The only witnesses to the murder are two young girls who say that they saw a man wearing a cassock walking from the scene. A small note about the cassock needs to be inserted here. Not only does the cassock play a large role in the movie’s story, but it played an even bigger role in the movie’s filming. Quebec was the only city Hitchcock could find where priests still wore cassocks. So, the cast and crew shot most of the movie on location in Quebec.

Feeling remorse, Otto heads to the confessional. There Father Logan, played by Clift, hears Otto confess to the murder of the rich lawyer Villette. Of course, being a priest who is bound to keep confessions a secret, Father Logan can not go to the police.

The suspense becomes enhanced when it is learned that Father Logan has become the prime suspect in the murder. Hitchcock has created his trademark “innocent man accused” situation. He then ratchets up the suspense like only he can.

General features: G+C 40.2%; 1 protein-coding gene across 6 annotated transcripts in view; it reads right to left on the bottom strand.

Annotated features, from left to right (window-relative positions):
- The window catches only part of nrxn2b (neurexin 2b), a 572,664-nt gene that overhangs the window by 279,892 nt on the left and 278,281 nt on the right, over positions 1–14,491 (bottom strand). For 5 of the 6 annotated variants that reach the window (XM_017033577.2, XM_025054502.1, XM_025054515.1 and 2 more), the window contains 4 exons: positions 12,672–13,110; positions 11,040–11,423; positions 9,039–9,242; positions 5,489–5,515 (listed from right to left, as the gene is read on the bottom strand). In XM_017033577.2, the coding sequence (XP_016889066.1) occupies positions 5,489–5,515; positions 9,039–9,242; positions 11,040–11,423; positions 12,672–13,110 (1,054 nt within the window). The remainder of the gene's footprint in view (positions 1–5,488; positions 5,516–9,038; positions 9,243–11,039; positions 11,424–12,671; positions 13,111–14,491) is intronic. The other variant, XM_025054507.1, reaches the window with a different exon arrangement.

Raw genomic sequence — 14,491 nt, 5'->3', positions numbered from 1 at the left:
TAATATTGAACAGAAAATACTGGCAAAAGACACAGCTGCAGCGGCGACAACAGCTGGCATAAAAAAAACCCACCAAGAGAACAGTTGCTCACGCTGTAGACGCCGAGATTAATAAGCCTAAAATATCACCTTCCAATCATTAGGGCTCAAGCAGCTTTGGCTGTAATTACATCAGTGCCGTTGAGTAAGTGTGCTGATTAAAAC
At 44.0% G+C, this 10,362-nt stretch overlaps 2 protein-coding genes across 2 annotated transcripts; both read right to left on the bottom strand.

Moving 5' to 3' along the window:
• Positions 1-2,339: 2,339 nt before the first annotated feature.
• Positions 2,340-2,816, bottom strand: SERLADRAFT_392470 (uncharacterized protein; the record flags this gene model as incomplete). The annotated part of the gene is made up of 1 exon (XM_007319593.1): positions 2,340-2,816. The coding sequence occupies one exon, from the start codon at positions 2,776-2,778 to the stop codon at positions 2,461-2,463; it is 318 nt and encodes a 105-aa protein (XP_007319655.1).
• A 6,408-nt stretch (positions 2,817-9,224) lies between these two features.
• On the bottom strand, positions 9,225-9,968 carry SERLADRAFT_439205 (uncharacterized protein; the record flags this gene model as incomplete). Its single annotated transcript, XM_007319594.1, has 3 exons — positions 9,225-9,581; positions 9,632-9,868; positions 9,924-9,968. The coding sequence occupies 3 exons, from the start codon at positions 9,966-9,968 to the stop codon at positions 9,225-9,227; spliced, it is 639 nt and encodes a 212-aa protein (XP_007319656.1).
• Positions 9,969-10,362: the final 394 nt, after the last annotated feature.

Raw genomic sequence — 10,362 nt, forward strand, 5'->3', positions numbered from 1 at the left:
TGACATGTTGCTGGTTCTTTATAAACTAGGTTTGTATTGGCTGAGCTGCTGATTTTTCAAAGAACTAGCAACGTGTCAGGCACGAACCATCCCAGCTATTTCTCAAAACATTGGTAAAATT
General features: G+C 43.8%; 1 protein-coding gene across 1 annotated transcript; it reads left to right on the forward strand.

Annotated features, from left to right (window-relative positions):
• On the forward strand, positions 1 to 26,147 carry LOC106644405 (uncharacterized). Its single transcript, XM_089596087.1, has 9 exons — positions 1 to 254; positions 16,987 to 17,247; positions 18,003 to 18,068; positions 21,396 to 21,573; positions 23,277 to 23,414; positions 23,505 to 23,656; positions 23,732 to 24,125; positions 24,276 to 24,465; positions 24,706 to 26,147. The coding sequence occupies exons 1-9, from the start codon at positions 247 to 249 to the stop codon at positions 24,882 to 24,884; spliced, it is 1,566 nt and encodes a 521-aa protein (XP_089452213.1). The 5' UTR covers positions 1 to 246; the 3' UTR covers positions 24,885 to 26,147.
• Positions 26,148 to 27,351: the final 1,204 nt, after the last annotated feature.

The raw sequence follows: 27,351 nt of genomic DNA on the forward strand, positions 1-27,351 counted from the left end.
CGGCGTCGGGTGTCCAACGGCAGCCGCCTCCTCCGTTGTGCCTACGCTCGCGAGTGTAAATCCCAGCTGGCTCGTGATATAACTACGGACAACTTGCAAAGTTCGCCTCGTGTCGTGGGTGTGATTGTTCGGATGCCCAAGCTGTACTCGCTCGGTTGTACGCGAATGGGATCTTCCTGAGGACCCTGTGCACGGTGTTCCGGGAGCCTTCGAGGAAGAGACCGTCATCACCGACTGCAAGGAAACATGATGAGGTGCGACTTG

We learn that before becoming a priest, Father Logan had been a war hero who had fallen for Anne Baxter’s character, Ruth. The two were lovers before World War II, but Logan never wrote her during the war. When he returns he finds Ruth. The two spend the day together and get caught in a rainstorm, while on an island. They spend the night in a gazebo. In the morning, a man appears and he asks Logan why he spent the night with a married woman.

From here on the man, who happens to be Villette, begins to blackmail Ruth. When Father Logan comes to view the body the day after hearing Otto’s confession, he spots Ruth who tells him that she was being blackmailed by Villette.